So begins one of the strangest, most affecting adolescences in literature. As time passes Calliope gets taller and gawkier without developing into womanhood. Her classmates' bodies change and they grow interested in boys; Callie remains flat-chested and waits in vain for her first period. And she has a curiously intense friendship with a girl at her school, the beautiful and confident Obscure Object of Desire.

It is only when she has an accident at the Obscure Object's summer house and is examined by an emergency room doctor that Callie and her parents discover that she isn't like other girls. She is referred to an eminent New York doctor who, after extensive physical and psychological testing, pronounces her genetically male: 5-alpha-reductase deficiency syndrome caused her true genital characteristics to remain hidden until puberty. Callie is a hermaphrodite. Since she was raised as a girl, Dr. Luce recommends cosmetic surgery and hormone injections to make her seem more fully female.

But Callie refuses to be something she is not. She runs away, cuts her hair short and hitch-hikes across the country to California, calling himself Cal. And after some difficulties -- and performances in a strip club in San Francisco at the height of sexual liberation -- Cal learns to relish being both male and female. One more unexpected family tragedy, and some old revelations, await in Detroit.

This animated and moving story is narrated by Cal Stephanides, now an American diplomat living in Berlin. While telling us about his past, he fumbles towards a romantic relationship with an artist who might be able to accept him for the unique person he is.

About the Author

Jeffrey Eugenides was born in 1960 in Detroit, Michigan, the son of an American-born father whose Greek parents emigrated from Asia Minor and an American mother of Anglo-Irish descent. After graduating from Brown University and Stanford University, in 1988 Jeffrey Eugenides published his first short story. His first novel, The Virgin Suicides , was published in 1993 to rapturous acclaim. The compelling, tender and wickedly humorous story of the five Lisbon sisters in “the year of the suicides,” told in a voice representing the eclectic group of men who came under their spell, The Virgin Suicides was an immediate off-beat success. It has been translated into fifteen languages and made into a feature film, and its author was named one of America’s best young novelists by both Granta and The New Yorker . Middlesex , his second novel, won the Pulitzer Prize, was shortlisted for the National Book Critics Circle Award, and was hailed as a brilliant, original and joyful book by critics and readers alike. The New York Times Book Review described Middlesex as a “a colossal act of curiosity, of imagination and of love”; Salman Rushdie called it “A wonderfully rich, ambitious novel”; the Los Angeles Times announced that with it, Jeffrey Eugenides “emerged as the great American writer that many of us suspected him of being.” Jeffrey Eugenides’ fiction has appeared in The New Yorker , The Paris Review , The Yale Review , Best Ame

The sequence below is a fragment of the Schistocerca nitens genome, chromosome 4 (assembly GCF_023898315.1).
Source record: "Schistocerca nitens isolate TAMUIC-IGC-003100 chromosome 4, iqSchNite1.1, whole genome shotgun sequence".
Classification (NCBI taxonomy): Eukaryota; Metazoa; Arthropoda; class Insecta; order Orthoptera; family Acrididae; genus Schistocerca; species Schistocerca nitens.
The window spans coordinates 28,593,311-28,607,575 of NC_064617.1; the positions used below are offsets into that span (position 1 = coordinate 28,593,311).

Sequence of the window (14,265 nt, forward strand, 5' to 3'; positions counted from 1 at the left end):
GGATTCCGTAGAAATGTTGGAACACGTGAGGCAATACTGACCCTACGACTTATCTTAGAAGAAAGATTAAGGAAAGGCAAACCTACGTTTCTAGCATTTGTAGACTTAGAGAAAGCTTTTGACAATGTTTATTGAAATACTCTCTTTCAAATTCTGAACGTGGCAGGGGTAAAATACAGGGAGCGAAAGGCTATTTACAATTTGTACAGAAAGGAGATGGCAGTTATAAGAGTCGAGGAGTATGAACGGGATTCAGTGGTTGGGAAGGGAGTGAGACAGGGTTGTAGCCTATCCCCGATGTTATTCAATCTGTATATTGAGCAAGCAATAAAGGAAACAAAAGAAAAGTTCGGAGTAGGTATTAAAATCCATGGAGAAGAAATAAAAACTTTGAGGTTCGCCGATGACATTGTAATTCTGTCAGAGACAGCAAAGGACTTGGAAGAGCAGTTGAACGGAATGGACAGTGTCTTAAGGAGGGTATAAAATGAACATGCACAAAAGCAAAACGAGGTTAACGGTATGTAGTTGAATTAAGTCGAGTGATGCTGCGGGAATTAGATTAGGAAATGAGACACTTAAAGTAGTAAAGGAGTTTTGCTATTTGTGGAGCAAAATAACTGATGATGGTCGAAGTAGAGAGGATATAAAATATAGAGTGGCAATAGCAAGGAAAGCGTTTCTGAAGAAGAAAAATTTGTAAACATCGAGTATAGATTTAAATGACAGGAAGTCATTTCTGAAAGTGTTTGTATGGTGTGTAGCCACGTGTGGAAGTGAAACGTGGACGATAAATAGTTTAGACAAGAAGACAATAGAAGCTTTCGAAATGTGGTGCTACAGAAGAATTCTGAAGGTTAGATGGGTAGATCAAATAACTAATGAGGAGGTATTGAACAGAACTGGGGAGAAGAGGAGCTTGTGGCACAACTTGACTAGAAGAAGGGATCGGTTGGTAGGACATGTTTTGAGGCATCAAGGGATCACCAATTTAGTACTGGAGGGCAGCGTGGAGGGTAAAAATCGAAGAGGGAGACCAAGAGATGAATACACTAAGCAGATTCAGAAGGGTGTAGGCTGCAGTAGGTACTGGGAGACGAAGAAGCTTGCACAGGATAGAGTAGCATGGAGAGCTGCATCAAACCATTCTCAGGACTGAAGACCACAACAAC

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Editorial Reviews

"Funny, sad, tragic, and beautifully rendered." — The Ottawa Citizen "A tenderly rendered and often hilariously bizarre saga." — The Edmonton Journal "This novel is longer, more populated, sadder, funnier, bigger in every way than its predecessor. What hasn’t changed is what set its author apart in the first place: an empathy and curiosity that ranges across generations and gender, and a willingness to enter heavily mined areas -- especially with regard to sex -- where lesser writers fear to tread…. Eugenides has taken all the trials and joys of the traditional coming-of-age novel and in one fell swoop made them twice (three times?) as rich." — The Gazette (Montreal) "Delightful…. infectious… bold… The story is more about genetics than gender confusion, more family saga than freak show…. It’s about the transatlantic journey of a single gene and how the vagaries of love and hate generations removed come to bear on an individual life." — The Globe and Mail "[Since The Virgin Suicides ] we’ve been wanting a big fat novel that would consume us…. We have it now. I just finished reading it. Middlesex is in every way that big novel." — The Vancouver Sun "He has emerged as the great American writer that many of us suspected him of being." —Jeff Turrentine, Los Angeles Times Book Review "Sweeps the reader along with easy grace and c